A visit to Yellowstone, thanks to technology

Published 2:42 pm Wednesday, November 1, 2017

By JOYANNA LOVE/ Senior Staff Writer

Isabella fifth and sixth grade students explored Yellowstone National Park on Nov. 1 — via a video call.

Yellowstone’s Ranger Nicole showed students pictures of key features of the park, while explaining various park ranger career opportunities.

Potential park ranger careers included archeology, museum work, interpretive rangers who explain the features of a park, even law enforcement.

The virtual field trip was the first that the school has attempted.

School Counselor Jillian Green said she wanted to show students something they may never get the chance to experience in person and give them information about potential careers that they may not have heard of before.

The idea was also partly inspired by her family’s trip to the famous national park.

“We were just amazed by all the things we saw, and many of our students may never get the chance to see it,” Green said.

While a few of the students said, they had been to Yellowstone, the majority had only heard about it.

At the end of Ranger Nicole’s presentation, students were able to ask questions. Students wanted to know about the geysers, the volcanoes, how big the park was and how many people work there.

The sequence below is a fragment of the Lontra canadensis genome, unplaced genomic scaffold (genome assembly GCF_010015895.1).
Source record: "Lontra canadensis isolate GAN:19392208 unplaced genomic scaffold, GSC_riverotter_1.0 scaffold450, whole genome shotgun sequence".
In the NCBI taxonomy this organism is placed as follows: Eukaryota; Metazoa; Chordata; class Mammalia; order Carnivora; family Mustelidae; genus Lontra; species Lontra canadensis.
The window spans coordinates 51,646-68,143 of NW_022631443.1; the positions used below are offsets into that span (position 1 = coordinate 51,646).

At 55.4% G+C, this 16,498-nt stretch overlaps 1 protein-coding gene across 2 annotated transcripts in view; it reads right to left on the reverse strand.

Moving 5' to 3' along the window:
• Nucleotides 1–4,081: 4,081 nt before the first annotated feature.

“It is kind of like you and I in that each geyser has its own personality,” Ranger Nicole said. “Under the ground, under those geysers, there are a whole lot of cracks and fissures …where that water is flowing underneath the ground. Sometimes there is a lot of water under there so that means geysers will erupt often and high into the sky. Other times, there is just a little bit of water, and it will only erupt to only a foot.”

There are more geysers in Yellowstone National Park than any other place on earth.

Ranger Nicole said the park is 2.2 million acres with 800 rangers working during the peak summer season.

Ranger Nicole said the volcano has typically erupted every 640,000 years.

“That means technically we could be due for an eruption, but our … archeologists say, thankfully, we are safe and they think it is not going to happen within our lifetime,” Ranger Nicole said.

In closing, Ranger Nicole stressed that the National Parks, including Yellowstone, are owned by the people of the United States.

The rest of the elementary students will take part in the virtual field trip on Nov. 2.